I'm not really sure when I first began paying attention to Andy Warhol. I was in high school and taking art classes with the notion that someday I might be an artist. I knew about classical art and had read Irving Stone's Lust for Life about Vincent Van Gogh, and watched the movie Moulin Rouge about Toulouse-Lautrec, so I had some very romantic notions about living in Europe, hanging out with all these depraved people, and being an artist. Somewhere in all of this I managed to read an article about Andy Warhol and it changed everything.
For awhile I resisted the notion that Warhol was a real artist—certainly no Van Gogh or Lautrec! I thought of him more as a celebrity, but I still found myself searching art magazines in the school library for articles about him. There was always much talk of the wild, drug-fueled denizens of Warhol's The Factory with his “Superstars” including Viva, Ultra Violet, and Candy Darling. The more I read about Warhol, the more he fascinated me, but over and above everything else, there was one spectacular fact about him that blew my mind. He was from Pittsburgh!
Pittsburgh. I'd been to Pittsburgh, in fact, quite a few times. My parents had taken me there to the Carnegie Museum and the Flower Show at Phipps Conservatory. Andy Warhol was an artist—a well-known New York artist—who was from Pittsburgh. Nothing could have astonished me more. This was the era of his soup can, soda can, and sneakers paintings, as well as his Hollywood icons. A lot of people mocked his work and more than once I heard people say, “hell, anybody could paint one of those things.” Maybe they could but he was the one who did it.
I remember reading back then that he made a statement to the effect that Coke was a cultural equalizer because the President drank Coke, Liz Taylor drank Coke, and a bum on the corner could drink Coke. I loved thinking about that.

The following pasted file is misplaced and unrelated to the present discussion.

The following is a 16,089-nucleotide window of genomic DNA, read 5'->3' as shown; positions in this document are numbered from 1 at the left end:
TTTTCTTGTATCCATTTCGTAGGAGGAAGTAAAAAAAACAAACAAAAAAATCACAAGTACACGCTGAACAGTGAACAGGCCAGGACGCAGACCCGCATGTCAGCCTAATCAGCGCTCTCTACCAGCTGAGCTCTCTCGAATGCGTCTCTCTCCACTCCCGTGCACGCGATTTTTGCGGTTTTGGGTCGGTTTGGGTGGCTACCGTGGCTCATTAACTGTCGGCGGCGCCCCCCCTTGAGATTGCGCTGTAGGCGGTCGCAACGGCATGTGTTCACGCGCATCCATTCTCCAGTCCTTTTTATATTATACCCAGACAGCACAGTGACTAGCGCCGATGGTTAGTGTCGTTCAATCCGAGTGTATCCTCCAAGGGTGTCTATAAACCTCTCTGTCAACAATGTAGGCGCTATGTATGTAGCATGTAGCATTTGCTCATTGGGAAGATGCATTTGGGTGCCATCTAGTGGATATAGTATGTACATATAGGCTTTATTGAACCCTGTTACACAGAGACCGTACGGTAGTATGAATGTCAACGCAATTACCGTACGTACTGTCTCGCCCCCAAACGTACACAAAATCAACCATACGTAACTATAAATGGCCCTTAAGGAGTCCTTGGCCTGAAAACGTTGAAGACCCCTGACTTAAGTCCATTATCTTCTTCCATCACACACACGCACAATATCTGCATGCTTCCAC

|Race Riots, 1964|
I also saw some of his more political works, including his 1964 Race Riots which he painted in the wake of the Birmingham riots. It was with that painting that he began painting what he called “the dark underside of the American Dream.” By the way, Race Riots sold for $62 million at Christie's last year. Anyway, because of Warhol, I saved my babysitting money and bought a subscription to ARTnews. A new world opened for me.
|Warhol's Sports which was stolen from a California gallery and has ever been recovered|
In the early 1980s I moved to Houston, Texas, and, while there, I got to see my first Warhol exhibition. I loved it. Not long after that Andy died following gall bladder surgery, and I was sad. His body was taken back to Pittsburgh and he is buried there.
|David Bowie as Warhol in Basquiat|
I never met him though I would have liked to. Recently I rewatched the movie Basquiat in which David Bowie played Warhol and he was as good a Warhol as Warhol. Andy was a strange, peculiar, and brilliant man. And he gave me an incredible gift. He taught me that even someone from Pennsylvania could be an artist and a star. I will love him forever for that.
Thanks for reading.